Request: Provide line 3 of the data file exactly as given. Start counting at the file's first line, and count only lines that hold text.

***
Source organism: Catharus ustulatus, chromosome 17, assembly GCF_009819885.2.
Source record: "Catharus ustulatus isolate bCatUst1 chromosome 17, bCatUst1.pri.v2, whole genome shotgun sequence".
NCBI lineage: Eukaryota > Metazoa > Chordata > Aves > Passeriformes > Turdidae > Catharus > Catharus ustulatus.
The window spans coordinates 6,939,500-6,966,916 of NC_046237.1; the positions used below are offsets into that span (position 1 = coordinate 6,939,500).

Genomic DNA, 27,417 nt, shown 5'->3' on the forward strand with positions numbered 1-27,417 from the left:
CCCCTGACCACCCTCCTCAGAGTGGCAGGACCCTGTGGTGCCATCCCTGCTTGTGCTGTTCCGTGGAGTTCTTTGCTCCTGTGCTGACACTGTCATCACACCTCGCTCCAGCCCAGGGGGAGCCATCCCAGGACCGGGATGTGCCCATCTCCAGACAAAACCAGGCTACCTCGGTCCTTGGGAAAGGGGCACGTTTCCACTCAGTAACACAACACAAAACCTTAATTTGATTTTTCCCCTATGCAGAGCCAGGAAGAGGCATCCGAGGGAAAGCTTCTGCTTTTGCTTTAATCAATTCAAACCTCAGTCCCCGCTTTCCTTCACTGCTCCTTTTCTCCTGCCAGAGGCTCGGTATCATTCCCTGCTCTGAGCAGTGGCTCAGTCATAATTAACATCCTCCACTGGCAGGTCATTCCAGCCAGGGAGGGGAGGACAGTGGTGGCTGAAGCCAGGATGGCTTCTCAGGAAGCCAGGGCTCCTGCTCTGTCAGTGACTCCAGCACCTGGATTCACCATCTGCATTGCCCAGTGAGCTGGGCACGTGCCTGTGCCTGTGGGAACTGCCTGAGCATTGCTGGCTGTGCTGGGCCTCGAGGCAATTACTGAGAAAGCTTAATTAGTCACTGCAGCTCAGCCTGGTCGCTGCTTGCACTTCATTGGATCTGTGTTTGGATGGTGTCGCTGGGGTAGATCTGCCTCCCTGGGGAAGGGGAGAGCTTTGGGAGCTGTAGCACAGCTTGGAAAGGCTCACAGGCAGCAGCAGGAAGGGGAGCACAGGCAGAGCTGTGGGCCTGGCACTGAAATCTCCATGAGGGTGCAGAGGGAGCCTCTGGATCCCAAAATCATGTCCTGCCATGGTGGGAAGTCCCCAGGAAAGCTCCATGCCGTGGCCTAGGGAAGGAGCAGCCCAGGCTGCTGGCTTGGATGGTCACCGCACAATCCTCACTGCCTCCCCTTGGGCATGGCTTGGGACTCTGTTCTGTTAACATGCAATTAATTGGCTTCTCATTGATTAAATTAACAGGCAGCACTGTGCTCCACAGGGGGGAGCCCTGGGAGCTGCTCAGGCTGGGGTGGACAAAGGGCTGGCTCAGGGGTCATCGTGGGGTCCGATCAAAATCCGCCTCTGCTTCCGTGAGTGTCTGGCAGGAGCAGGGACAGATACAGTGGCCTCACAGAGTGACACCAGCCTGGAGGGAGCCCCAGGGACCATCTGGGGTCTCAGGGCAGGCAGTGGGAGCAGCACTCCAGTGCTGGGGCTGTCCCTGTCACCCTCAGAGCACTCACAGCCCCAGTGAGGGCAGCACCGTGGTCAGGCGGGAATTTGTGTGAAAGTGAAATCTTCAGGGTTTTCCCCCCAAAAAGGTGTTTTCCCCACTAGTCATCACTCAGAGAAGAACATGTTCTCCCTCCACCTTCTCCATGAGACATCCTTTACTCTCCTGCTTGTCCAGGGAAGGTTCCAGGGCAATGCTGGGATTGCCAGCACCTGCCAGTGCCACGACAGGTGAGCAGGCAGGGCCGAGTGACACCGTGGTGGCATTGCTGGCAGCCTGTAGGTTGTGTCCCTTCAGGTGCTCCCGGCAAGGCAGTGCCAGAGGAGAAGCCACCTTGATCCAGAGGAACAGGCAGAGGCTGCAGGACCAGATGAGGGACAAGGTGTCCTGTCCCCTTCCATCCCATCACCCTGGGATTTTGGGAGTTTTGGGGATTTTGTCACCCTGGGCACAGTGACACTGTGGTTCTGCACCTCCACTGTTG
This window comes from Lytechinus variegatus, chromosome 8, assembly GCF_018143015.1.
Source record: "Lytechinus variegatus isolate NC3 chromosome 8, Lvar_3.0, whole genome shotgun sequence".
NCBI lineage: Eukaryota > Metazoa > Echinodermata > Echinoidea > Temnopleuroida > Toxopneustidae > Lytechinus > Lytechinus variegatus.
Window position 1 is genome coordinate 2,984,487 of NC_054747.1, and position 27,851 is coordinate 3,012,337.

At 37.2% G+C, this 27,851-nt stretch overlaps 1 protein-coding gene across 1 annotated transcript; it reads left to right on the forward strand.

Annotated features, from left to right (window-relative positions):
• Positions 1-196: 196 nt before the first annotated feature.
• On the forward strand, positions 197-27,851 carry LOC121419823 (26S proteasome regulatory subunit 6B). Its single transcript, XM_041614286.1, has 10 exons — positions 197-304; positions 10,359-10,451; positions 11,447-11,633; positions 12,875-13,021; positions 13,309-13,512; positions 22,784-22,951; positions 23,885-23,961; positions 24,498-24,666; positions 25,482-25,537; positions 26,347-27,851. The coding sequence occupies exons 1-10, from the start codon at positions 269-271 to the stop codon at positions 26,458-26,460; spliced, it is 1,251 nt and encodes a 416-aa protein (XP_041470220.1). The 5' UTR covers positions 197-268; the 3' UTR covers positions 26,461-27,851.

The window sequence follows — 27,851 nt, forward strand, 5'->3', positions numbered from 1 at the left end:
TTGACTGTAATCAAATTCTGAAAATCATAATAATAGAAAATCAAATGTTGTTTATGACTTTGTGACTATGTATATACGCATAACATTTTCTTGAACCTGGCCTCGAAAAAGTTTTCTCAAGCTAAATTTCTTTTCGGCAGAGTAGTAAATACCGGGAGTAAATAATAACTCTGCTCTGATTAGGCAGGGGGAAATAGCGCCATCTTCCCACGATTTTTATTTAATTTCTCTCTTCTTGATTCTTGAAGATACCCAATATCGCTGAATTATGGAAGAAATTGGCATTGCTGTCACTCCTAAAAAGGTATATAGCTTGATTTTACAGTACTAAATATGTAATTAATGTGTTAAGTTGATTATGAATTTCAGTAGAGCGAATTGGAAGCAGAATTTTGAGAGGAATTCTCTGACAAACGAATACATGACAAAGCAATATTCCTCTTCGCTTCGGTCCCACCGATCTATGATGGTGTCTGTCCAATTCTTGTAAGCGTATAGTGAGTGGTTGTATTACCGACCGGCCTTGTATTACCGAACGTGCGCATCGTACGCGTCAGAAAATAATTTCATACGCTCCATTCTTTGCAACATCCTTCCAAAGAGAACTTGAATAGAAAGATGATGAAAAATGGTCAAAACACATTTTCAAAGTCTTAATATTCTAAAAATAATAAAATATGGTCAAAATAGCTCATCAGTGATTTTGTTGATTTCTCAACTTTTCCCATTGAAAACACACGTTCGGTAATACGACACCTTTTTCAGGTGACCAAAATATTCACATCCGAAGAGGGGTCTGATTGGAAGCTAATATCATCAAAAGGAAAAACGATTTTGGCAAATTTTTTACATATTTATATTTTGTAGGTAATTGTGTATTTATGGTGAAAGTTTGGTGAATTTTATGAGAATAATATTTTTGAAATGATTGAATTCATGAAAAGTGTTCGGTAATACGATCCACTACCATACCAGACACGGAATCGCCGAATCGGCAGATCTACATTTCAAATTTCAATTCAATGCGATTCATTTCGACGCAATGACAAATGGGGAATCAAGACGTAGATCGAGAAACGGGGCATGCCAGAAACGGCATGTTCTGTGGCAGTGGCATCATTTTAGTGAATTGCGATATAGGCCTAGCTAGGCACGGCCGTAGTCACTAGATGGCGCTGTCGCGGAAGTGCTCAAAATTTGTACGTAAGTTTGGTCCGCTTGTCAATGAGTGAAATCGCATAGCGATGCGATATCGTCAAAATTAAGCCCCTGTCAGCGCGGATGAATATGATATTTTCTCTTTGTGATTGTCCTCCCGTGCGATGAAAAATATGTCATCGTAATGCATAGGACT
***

NCBI lineage: Eukaryota > Metazoa > Chordata > Aves > Passeriformes > Turdidae > Catharus > Catharus ustulatus.